As a result, James “PhantomL0rd” Varga – the seventh biggest streamer on Twitch – has had his channel closed, following accusations that he rigged CS:GO gambling rolls to advertise a betting site that he owned (which he never admitted to owning).
PhantomL0rd now joins YouTube stars Trevor “TmarTn” Martin and Tom “Syndicate” Cassell on a growing list of streamers that nobody will ever trust again.
Martin and Cassell of course, were the catalyst for Valve’s crackdown, though it seems those guys have been able to continue making videos with no consequences.
Investigative YouTuber Richard Lewis was sent a number of incriminating Skype logs by a hacker, all of which seem to suggest that PhantomL0rd at least part-owns a website called CS:GO Shuffle.
As if that wasn’t enough, there’s also evidence that strongly implies he was fed roll percentages by the co-owner and programmer of the site as he bet.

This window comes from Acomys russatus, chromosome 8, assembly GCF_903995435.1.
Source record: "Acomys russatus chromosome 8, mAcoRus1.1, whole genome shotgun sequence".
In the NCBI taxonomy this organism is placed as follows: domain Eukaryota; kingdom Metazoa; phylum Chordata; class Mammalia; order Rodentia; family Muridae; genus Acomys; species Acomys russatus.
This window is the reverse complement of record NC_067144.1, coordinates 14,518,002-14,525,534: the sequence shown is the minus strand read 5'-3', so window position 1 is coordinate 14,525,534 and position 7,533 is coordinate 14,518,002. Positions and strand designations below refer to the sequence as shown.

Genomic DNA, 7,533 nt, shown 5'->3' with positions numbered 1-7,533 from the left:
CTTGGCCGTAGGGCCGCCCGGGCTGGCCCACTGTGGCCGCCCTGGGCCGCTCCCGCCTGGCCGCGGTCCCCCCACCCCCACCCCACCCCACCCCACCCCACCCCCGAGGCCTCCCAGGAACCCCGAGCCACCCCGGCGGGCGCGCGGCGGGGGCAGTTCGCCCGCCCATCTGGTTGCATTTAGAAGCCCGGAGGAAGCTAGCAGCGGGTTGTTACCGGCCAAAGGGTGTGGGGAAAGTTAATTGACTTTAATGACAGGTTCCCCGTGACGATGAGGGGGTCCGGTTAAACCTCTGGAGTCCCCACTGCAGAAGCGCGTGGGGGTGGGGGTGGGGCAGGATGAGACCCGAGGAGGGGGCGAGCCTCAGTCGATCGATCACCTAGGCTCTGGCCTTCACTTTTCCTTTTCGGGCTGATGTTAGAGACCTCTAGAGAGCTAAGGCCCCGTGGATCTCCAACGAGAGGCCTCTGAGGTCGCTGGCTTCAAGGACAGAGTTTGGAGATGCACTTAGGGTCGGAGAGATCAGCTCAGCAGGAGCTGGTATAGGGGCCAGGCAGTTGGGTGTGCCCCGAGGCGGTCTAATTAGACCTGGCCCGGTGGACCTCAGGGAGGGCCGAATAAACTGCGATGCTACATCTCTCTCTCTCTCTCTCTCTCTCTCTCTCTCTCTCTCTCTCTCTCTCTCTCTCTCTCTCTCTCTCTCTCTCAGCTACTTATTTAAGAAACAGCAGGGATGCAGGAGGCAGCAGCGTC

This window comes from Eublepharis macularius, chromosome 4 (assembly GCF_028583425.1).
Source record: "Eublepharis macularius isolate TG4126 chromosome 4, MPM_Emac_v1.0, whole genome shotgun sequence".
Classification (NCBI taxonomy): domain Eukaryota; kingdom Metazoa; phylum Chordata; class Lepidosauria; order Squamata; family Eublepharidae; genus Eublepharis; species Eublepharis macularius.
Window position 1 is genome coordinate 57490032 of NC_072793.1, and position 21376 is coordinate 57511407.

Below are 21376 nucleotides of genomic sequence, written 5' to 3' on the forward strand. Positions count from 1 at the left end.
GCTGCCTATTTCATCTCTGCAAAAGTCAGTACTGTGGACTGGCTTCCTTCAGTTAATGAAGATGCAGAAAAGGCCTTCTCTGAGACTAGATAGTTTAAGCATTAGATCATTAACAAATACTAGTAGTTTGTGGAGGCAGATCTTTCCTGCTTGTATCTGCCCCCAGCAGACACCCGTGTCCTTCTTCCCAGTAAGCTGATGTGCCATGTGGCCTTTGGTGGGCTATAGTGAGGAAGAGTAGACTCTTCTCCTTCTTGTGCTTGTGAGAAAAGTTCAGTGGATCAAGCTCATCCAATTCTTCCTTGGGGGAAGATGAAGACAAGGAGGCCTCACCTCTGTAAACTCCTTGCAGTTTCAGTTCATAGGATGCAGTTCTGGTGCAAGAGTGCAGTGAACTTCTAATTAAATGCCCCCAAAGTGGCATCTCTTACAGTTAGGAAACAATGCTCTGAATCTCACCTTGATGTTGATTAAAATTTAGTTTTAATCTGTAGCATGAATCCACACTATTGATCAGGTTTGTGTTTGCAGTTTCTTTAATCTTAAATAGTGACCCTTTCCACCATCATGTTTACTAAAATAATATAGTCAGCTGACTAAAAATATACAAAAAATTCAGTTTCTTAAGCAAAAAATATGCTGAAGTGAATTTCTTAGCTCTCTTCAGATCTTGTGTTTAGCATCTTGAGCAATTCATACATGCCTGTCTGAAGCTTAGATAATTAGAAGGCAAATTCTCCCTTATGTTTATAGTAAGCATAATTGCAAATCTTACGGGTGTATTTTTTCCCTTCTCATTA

You can watch Lewis’ video below, in which he extensively covers a number of conversations between PhantomL0rd and his programmer.
PhantomL0rd has yet to respond to these allegations, though Lewis confirms in the above video that he’s reached out in an attempt to get the Twitch streamer to explain himself.
For its part, Valve continues to issue legal letters to videogame gambling websites associated with its games, such as CSGO Lotto, all of which essentially encourage gamers (kids included) to bet skins that can very easily be exchanged for actual money.
You can read Valve’s letter below.
It might be a grey area, but the whole thing is clearly very sketchy – I’d bet anything that more YouTubers and streamers will be exposed before this scandal is done.